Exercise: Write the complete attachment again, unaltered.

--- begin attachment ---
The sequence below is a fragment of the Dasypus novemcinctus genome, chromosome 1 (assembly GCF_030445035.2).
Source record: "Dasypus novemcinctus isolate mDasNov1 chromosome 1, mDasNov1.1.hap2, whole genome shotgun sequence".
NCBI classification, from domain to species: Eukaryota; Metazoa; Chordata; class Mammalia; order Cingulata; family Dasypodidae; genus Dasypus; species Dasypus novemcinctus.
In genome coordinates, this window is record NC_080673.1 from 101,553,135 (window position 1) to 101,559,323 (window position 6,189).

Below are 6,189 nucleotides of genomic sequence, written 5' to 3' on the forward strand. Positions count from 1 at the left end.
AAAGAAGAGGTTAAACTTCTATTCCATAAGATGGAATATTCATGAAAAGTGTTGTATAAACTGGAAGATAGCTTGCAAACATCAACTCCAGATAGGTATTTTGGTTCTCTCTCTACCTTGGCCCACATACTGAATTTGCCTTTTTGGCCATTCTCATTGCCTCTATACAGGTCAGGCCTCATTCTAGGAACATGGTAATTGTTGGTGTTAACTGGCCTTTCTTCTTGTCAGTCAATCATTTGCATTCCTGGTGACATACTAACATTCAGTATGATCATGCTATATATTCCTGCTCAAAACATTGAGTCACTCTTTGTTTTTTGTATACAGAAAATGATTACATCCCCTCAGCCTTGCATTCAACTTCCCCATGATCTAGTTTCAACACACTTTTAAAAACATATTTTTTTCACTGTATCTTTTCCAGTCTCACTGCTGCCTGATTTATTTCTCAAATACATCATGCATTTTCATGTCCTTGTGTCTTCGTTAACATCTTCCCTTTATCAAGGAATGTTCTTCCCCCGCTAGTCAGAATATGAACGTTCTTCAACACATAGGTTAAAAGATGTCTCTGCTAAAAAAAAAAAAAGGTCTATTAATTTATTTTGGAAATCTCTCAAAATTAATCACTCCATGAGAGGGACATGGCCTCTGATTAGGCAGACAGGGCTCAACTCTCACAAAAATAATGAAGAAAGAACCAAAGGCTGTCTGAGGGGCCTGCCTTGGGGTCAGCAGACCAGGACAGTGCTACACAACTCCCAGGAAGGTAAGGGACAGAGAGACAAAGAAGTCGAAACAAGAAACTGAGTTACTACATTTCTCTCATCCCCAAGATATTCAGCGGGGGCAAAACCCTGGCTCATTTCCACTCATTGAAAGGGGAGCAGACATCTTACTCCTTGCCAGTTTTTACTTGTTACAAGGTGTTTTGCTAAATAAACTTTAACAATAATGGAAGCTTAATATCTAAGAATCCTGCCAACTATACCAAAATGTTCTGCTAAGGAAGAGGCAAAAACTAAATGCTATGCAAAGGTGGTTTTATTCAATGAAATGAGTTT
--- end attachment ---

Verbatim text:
The sequence below is a fragment of the Dasypus novemcinctus genome, chromosome 1 (assembly GCF_030445035.2).
Source record: "Dasypus novemcinctus isolate mDasNov1 chromosome 1, mDasNov1.1.hap2, whole genome shotgun sequence".
NCBI classification, from domain to species: Eukaryota; Metazoa; Chordata; class Mammalia; order Cingulata; family Dasypodidae; genus Dasypus; species Dasypus novemcinctus.
In genome coordinates, this window is record NC_080673.1 from 101,553,135 (window position 1) to 101,559,323 (window position 6,189).

Below are 6,189 nucleotides of genomic sequence, written 5' to 3' on the forward strand. Positions count from 1 at the left end.
AAAGAAGAGGTTAAACTTCTATTCCATAAGATGGAATATTCATGAAAAGTGTTGTATAAACTGGAAGATAGCTTGCAAACATCAACTCCAGATAGGTATTTTGGTTCTCTCTCTACCTTGGCCCACATACTGAATTTGCCTTTTTGGCCATTCTCATTGCCTCTATACAGGTCAGGCCTCATTCTAGGAACATGGTAATTGTTGGTGTTAACTGGCCTTTCTTCTTGTCAGTCAATCATTTGCATTCCTGGTGACATACTAACATTCAGTATGATCATGCTATATATTCCTGCTCAAAACATTGAGTCACTCTTTGTTTTTTGTATACAGAAAATGATTACATCCCCTCAGCCTTGCATTCAACTTCCCCATGATCTAGTTTCAACACACTTTTAAAAACATATTTTTTTCACTGTATCTTTTCCAGTCTCACTGCTGCCTGATTTATTTCTCAAATACATCATGCATTTTCATGTCCTTGTGTCTTCGTTAACATCTTCCCTTTATCAAGGAATGTTCTTCCCCCGCTAGTCAGAATATGAACGTTCTTCAACACATAGGTTAAAAGATGTCTCTGCTAAAAAAAAAAAAAGGTCTATTAATTTATTTTGGAAATCTCTCAAAATTAATCACTCCATGAGAGGGACATGGCCTCTGATTAGGCAGACAGGGCTCAACTCTCACAAAAATAATGAAGAAAGAACCAAAGGCTGTCTGAGGGGCCTGCCTTGGGGTCAGCAGACCAGGACAGTGCTACACAACTCCCAGGAAGGTAAGGGACAGAGAGACAAAGAAGTCGAAACAAGAAACTGAGTTACTACATTTCTCTCATCCCCAAGATATTCAGCGGGGGCAAAACCCTGGCTCATTTCCACTCATTGAAAGGGGAGCAGACATCTTACTCCTTGCCAGTTTTTACTTGTTACAAGGTGTTTTGCTAAATAAACTTTAACAATAATGGAAGCTTAATATCTAAGAATCCTGCCAACTATACCAAAATGTTCTGCTAAGGAAGAGGCAAAAACTAAATGCTATGCAAAGGTGGTTTTATTCAATGAAATGAGTTT